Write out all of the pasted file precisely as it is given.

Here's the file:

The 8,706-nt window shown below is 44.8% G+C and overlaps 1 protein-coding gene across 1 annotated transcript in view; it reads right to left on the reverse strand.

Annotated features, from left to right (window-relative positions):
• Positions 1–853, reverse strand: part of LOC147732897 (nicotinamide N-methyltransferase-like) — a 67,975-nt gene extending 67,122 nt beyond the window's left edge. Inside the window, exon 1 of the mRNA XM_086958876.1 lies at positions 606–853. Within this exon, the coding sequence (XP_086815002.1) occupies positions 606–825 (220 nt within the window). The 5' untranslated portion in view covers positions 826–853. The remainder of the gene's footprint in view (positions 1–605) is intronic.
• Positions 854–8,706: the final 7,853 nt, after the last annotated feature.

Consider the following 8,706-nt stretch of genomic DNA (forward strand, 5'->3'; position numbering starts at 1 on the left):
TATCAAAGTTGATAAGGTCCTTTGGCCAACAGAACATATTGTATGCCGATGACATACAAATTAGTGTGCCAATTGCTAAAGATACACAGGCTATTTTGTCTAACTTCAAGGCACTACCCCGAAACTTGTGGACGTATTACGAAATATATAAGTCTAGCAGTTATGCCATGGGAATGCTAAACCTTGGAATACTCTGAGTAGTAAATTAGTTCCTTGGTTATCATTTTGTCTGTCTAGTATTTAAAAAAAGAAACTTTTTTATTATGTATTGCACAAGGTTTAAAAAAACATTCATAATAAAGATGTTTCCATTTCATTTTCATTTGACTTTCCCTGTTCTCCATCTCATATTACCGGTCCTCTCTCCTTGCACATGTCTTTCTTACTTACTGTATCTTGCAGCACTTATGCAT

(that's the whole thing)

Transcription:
The 8,706-nt window shown below is 44.8% G+C and overlaps 1 protein-coding gene across 1 annotated transcript in view; it reads right to left on the reverse strand.

Annotated features, from left to right (window-relative positions):
• Positions 1–853, reverse strand: part of LOC147732897 (nicotinamide N-methyltransferase-like) — a 67,975-nt gene extending 67,122 nt beyond the window's left edge. Inside the window, exon 1 of the mRNA XM_086958876.1 lies at positions 606–853. Within this exon, the coding sequence (XP_086815002.1) occupies positions 606–825 (220 nt within the window). The 5' untranslated portion in view covers positions 826–853. The remainder of the gene's footprint in view (positions 1–605) is intronic.
• Positions 854–8,706: the final 7,853 nt, after the last annotated feature.

Consider the following 8,706-nt stretch of genomic DNA (forward strand, 5'->3'; position numbering starts at 1 on the left):
TATCAAAGTTGATAAGGTCCTTTGGCCAACAGAACATATTGTATGCCGATGACATACAAATTAGTGTGCCAATTGCTAAAGATACACAGGCTATTTTGTCTAACTTCAAGGCACTACCCCGAAACTTGTGGACGTATTACGAAATATATAAGTCTAGCAGTTATGCCATGGGAATGCTAAACCTTGGAATACTCTGAGTAGTAAATTAGTTCCTTGGTTATCATTTTGTCTGTCTAGTATTTAAAAAAAGAAACTTTTTTATTATGTATTGCACAAGGTTTAAAAAAACATTCATAATAAAGATGTTTCCATTTCATTTTCATTTGACTTTCCCTGTTCTCCATCTCATATTACCGGTCCTCTCTCCTTGCACATGTCTTTCTTACTTACTGTATCTTGCAGCACTTATGCAT